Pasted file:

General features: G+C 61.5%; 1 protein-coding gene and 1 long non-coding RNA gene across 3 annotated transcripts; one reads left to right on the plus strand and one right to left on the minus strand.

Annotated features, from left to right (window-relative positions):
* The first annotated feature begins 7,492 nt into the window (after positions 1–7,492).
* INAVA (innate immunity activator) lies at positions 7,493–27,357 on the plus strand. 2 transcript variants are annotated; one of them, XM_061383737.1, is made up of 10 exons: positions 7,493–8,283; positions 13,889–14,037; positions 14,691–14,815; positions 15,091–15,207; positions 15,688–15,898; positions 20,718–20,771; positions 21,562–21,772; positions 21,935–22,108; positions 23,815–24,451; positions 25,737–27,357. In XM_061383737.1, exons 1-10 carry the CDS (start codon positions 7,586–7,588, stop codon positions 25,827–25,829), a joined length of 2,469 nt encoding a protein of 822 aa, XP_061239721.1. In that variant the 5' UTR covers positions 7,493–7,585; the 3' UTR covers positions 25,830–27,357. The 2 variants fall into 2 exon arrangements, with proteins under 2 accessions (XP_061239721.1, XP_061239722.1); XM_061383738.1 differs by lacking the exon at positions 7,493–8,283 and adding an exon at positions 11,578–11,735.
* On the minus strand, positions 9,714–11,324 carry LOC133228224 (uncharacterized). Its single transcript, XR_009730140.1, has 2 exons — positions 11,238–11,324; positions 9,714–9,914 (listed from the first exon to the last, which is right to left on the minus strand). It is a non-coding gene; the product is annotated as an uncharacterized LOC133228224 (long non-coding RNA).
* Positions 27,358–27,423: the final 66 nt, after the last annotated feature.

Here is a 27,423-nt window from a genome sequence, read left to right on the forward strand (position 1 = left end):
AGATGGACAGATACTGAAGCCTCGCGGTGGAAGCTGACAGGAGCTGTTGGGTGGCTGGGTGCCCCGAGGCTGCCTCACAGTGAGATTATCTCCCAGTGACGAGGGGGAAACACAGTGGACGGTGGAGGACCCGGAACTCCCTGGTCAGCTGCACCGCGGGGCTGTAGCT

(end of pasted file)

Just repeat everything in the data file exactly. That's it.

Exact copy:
General features: G+C 61.5%; 1 protein-coding gene and 1 long non-coding RNA gene across 3 annotated transcripts; one reads left to right on the plus strand and one right to left on the minus strand.

Annotated features, from left to right (window-relative positions):
* The first annotated feature begins 7,492 nt into the window (after positions 1–7,492).
* INAVA (innate immunity activator) lies at positions 7,493–27,357 on the plus strand. 2 transcript variants are annotated; one of them, XM_061383737.1, is made up of 10 exons: positions 7,493–8,283; positions 13,889–14,037; positions 14,691–14,815; positions 15,091–15,207; positions 15,688–15,898; positions 20,718–20,771; positions 21,562–21,772; positions 21,935–22,108; positions 23,815–24,451; positions 25,737–27,357. In XM_061383737.1, exons 1-10 carry the CDS (start codon positions 7,586–7,588, stop codon positions 25,827–25,829), a joined length of 2,469 nt encoding a protein of 822 aa, XP_061239721.1. In that variant the 5' UTR covers positions 7,493–7,585; the 3' UTR covers positions 25,830–27,357. The 2 variants fall into 2 exon arrangements, with proteins under 2 accessions (XP_061239721.1, XP_061239722.1); XM_061383738.1 differs by lacking the exon at positions 7,493–8,283 and adding an exon at positions 11,578–11,735.
* On the minus strand, positions 9,714–11,324 carry LOC133228224 (uncharacterized). Its single transcript, XR_009730140.1, has 2 exons — positions 11,238–11,324; positions 9,714–9,914 (listed from the first exon to the last, which is right to left on the minus strand). It is a non-coding gene; the product is annotated as an uncharacterized LOC133228224 (long non-coding RNA).
* Positions 27,358–27,423: the final 66 nt, after the last annotated feature.

Here is a 27,423-nt window from a genome sequence, read left to right on the forward strand (position 1 = left end):
AGATGGACAGATACTGAAGCCTCGCGGTGGAAGCTGACAGGAGCTGTTGGGTGGCTGGGTGCCCCGAGGCTGCCTCACAGTGAGATTATCTCCCAGTGACGAGGGGGAAACACAGTGGACGGTGGAGGACCCGGAACTCCCTGGTCAGCTGCACCGCGGGGCTGTAGCT